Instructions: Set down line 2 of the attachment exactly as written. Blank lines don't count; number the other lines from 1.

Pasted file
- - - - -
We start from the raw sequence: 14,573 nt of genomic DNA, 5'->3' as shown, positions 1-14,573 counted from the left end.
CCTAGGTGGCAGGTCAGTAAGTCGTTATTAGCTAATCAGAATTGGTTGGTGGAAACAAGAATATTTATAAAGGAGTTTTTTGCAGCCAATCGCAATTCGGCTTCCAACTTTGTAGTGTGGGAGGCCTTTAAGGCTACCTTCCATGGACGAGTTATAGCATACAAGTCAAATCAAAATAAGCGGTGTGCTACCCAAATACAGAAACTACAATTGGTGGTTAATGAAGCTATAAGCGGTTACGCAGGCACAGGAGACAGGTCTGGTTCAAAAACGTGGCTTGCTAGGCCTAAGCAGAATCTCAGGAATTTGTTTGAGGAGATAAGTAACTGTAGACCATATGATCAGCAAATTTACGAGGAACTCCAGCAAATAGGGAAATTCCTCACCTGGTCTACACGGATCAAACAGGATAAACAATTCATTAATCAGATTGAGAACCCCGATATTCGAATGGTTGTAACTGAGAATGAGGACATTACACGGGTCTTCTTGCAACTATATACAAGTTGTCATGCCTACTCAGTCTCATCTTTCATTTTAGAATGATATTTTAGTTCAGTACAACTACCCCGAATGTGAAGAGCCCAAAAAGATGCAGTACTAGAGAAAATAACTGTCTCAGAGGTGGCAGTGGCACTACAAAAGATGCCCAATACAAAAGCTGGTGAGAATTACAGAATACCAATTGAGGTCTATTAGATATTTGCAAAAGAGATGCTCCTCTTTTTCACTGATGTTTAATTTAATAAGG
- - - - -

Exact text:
CCTAGGTGGCAGGTCAGTAAGTCGTTATTAGCTAATCAGAATTGGTTGGTGGAAACAAGAATATTTATAAAGGAGTTTTTTGCAGCCAATCGCAATTCGGCTTCCAACTTTGTAGTGTGGGAGGCCTTTAAGGCTACCTTCCATGGACGAGTTATAGCATACAAGTCAAATCAAAATAAGCGGTGTGCTACCCAAATACAGAAACTACAATTGGTGGTTAATGAAGCTATAAGCGGTTACGCAGGCACAGGAGACAGGTCTGGTTCAAAAACGTGGCTTGCTAGGCCTAAGCAGAATCTCAGGAATTTGTTTGAGGAGATAAGTAACTGTAGACCATATGATCAGCAAATTTACGAGGAACTCCAGCAAATAGGGAAATTCCTCACCTGGTCTACACGGATCAAACAGGATAAACAATTCATTAATCAGATTGAGAACCCCGATATTCGAATGGTTGTAACTGAGAATGAGGACATTACACGGGTCTTCTTGCAACTATATACAAGTTGTCATGCCTACTCAGTCTCATCTTTCATTTTAGAATGATATTTTAGTTCAGTACAACTACCCCGAATGTGAAGAGCCCAAAAAGATGCAGTACTAGAGAAAATAACTGTCTCAGAGGTGGCAGTGGCACTACAAAAGATGCCCAATACAAAAGCTGGTGAGAATTACAGAATACCAATTGAGGTCTATTAGATATTTGCAAAAGAGATGCTCCTCTTTTTCACTGATGTTTAATTTAATAAGG